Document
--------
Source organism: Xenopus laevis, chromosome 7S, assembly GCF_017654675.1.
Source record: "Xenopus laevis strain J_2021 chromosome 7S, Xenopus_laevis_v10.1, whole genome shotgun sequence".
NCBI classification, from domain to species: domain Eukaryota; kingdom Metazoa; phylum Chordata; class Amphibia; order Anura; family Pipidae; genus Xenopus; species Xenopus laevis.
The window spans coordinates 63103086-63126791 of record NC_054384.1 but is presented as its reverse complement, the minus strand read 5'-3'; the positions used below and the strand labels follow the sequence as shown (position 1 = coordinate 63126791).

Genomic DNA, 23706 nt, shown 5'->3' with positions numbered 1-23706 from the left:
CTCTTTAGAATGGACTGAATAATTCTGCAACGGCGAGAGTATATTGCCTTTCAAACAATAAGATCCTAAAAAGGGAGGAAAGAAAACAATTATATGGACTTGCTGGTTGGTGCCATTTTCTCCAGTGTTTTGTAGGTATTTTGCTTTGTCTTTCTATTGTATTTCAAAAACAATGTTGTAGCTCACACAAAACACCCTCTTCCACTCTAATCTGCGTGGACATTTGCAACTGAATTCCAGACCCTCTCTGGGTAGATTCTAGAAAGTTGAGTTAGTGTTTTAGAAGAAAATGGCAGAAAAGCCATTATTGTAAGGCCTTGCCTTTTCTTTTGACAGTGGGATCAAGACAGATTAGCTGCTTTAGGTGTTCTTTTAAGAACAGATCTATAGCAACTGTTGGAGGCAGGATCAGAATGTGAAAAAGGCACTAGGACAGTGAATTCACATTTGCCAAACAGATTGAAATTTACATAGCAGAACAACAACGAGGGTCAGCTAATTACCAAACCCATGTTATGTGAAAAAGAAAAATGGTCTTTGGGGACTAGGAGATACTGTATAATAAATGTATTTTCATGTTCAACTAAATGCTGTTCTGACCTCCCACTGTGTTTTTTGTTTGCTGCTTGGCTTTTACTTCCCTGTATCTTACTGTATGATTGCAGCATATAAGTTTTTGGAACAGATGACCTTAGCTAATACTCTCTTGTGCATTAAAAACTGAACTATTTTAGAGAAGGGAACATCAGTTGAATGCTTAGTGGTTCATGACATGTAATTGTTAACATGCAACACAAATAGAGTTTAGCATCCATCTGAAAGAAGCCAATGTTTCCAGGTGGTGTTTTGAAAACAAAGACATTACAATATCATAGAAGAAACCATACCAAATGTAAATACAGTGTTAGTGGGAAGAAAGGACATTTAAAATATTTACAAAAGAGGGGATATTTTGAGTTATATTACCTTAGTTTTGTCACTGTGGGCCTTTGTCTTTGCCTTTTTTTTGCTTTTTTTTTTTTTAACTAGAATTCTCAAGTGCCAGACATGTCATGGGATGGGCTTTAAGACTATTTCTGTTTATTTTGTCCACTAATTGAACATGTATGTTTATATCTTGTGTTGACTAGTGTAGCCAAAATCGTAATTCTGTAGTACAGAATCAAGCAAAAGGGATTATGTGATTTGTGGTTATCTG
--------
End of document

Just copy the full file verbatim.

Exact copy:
Source organism: Xenopus laevis, chromosome 7S, assembly GCF_017654675.1.
Source record: "Xenopus laevis strain J_2021 chromosome 7S, Xenopus_laevis_v10.1, whole genome shotgun sequence".
NCBI classification, from domain to species: domain Eukaryota; kingdom Metazoa; phylum Chordata; class Amphibia; order Anura; family Pipidae; genus Xenopus; species Xenopus laevis.
The window spans coordinates 63103086-63126791 of record NC_054384.1 but is presented as its reverse complement, the minus strand read 5'-3'; the positions used below and the strand labels follow the sequence as shown (position 1 = coordinate 63126791).

Genomic DNA, 23706 nt, shown 5'->3' with positions numbered 1-23706 from the left:
CTCTTTAGAATGGACTGAATAATTCTGCAACGGCGAGAGTATATTGCCTTTCAAACAATAAGATCCTAAAAAGGGAGGAAAGAAAACAATTATATGGACTTGCTGGTTGGTGCCATTTTCTCCAGTGTTTTGTAGGTATTTTGCTTTGTCTTTCTATTGTATTTCAAAAACAATGTTGTAGCTCACACAAAACACCCTCTTCCACTCTAATCTGCGTGGACATTTGCAACTGAATTCCAGACCCTCTCTGGGTAGATTCTAGAAAGTTGAGTTAGTGTTTTAGAAGAAAATGGCAGAAAAGCCATTATTGTAAGGCCTTGCCTTTTCTTTTGACAGTGGGATCAAGACAGATTAGCTGCTTTAGGTGTTCTTTTAAGAACAGATCTATAGCAACTGTTGGAGGCAGGATCAGAATGTGAAAAAGGCACTAGGACAGTGAATTCACATTTGCCAAACAGATTGAAATTTACATAGCAGAACAACAACGAGGGTCAGCTAATTACCAAACCCATGTTATGTGAAAAAGAAAAATGGTCTTTGGGGACTAGGAGATACTGTATAATAAATGTATTTTCATGTTCAACTAAATGCTGTTCTGACCTCCCACTGTGTTTTTTGTTTGCTGCTTGGCTTTTACTTCCCTGTATCTTACTGTATGATTGCAGCATATAAGTTTTTGGAACAGATGACCTTAGCTAATACTCTCTTGTGCATTAAAAACTGAACTATTTTAGAGAAGGGAACATCAGTTGAATGCTTAGTGGTTCATGACATGTAATTGTTAACATGCAACACAAATAGAGTTTAGCATCCATCTGAAAGAAGCCAATGTTTCCAGGTGGTGTTTTGAAAACAAAGACATTACAATATCATAGAAGAAACCATACCAAATGTAAATACAGTGTTAGTGGGAAGAAAGGACATTTAAAATATTTACAAAAGAGGGGATATTTTGAGTTATATTACCTTAGTTTTGTCACTGTGGGCCTTTGTCTTTGCCTTTTTTTTGCTTTTTTTTTTTTTAACTAGAATTCTCAAGTGCCAGACATGTCATGGGATGGGCTTTAAGACTATTTCTGTTTATTTTGTCCACTAATTGAACATGTATGTTTATATCTTGTGTTGACTAGTGTAGCCAAAATCGTAATTCTGTAGTACAGAATCAAGCAAAAGGGATTATGTGATTTGTGGTTATCTG